Pepper D. Culpepper
This article reviews the existing literature on the politics of corporate governance. The scholarship discussed has provided an important corrective to work on the origins of ownership in the law and economics literature, which focused on the historical origins of legal systems as the primary determinant of contemporary patterns of share ownership and minority shareholder protection. New theories of the politics in corporate governance bring in political agency and possibilities for change over time in individual countries, both of which were absent from work on legal origins. And indeed, the new theories of corporate governance are not wrong about the politics they describe. They provide different and important lenses for explaining the politics of corporate governance during moments of high political salience.
Peter D. Sherer and Huseyin Leblebici
This chapter synthesizes and extends the literature on governance in Professional Service Firms (PSFs). It discusses four foundational theoretical perspectives on governance in PSFs: the agency, the partnership/partnership ethos, the stakeholder, and the trustee perspective. The authors argue these perspectives speak to structural or cultural views of governance, but they leave unanswered critical issues. Given the state of the literature, they argue for going beyond these foundational perspectives. They take a legal normative view of governance, defined as the legal and non-legal rules, norms, conventions, standards, and managerial practices that facilitate the coordination and conflict resolution among the critical constituencies of PSF for the firm as an institution. In so doing, the authors identify a critical unexplored issue in the study of governance of PSFs from a legal-normative view: the definitions of rights and obligations among critical constituencies and how that plays into conflict resolution mechanisms built into PSF governance.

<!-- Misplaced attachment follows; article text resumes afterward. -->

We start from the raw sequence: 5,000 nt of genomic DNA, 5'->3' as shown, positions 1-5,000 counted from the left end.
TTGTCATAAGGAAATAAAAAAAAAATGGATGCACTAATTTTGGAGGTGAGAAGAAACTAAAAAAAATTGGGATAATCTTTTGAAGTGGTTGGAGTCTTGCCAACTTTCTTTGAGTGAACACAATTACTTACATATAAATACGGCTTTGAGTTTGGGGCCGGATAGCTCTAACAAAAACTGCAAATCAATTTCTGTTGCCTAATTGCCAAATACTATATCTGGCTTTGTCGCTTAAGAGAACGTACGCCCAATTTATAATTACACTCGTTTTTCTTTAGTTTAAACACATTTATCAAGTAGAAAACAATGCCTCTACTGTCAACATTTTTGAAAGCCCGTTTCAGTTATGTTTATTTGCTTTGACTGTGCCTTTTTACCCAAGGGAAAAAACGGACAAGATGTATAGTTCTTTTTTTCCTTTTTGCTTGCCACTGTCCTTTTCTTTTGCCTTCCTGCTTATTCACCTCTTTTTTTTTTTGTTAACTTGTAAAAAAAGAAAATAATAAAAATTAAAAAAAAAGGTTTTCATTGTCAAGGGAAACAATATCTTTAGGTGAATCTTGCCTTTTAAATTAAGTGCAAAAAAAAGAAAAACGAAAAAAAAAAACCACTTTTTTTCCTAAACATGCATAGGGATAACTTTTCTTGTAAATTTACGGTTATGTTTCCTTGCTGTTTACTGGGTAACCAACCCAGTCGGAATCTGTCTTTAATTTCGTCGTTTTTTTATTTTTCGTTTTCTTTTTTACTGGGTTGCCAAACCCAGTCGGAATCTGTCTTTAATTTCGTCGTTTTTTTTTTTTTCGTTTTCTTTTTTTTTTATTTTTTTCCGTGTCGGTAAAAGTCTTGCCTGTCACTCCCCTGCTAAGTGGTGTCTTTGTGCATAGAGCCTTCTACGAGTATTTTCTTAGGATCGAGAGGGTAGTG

This article focuses on the changing nature of labor, management, and government interactions in advanced industrialized countries with particular emphasis on how modifications in industrial relations intersect with the organization of work. The evidence shows increased variation in industrial relations patterns within countries as a result of the growth of nonunion alternatives to previously dominant union systems; the rise of human resource employment patterns as alternatives to traditional collective bargaining; and the polarization of collective bargaining into participatory and adversarial alternatives. Variation across countries is declining due to similarities in the process of industrial relations. Although these process changes are particularly evident in workplaces that make use of high-performance work processes, they are common elsewhere. There are also similarities in industrial relations outcomes across countries involving commonalities in employment patterns and work practices.
Zoltan J. Acs
Entrepreneurship is about people in their roles as identifiers of opportunities and the exploiters of opportunities. Moreover, recent theories of opportunity have shed light on the role of knowledge, knowledge spillovers, human capital, agglomeration of knowledge, and similar spatial structures as being the key to entrepreneurship. This article focuses on the age of the establishment as measured by new-firm entry as the operational variable in entrepreneurship and discusses what variables are important in determining entry. The focus in this article is on the role of human capital as a barrier to entry and suggests that the lack of education is the greatest barrier to entry.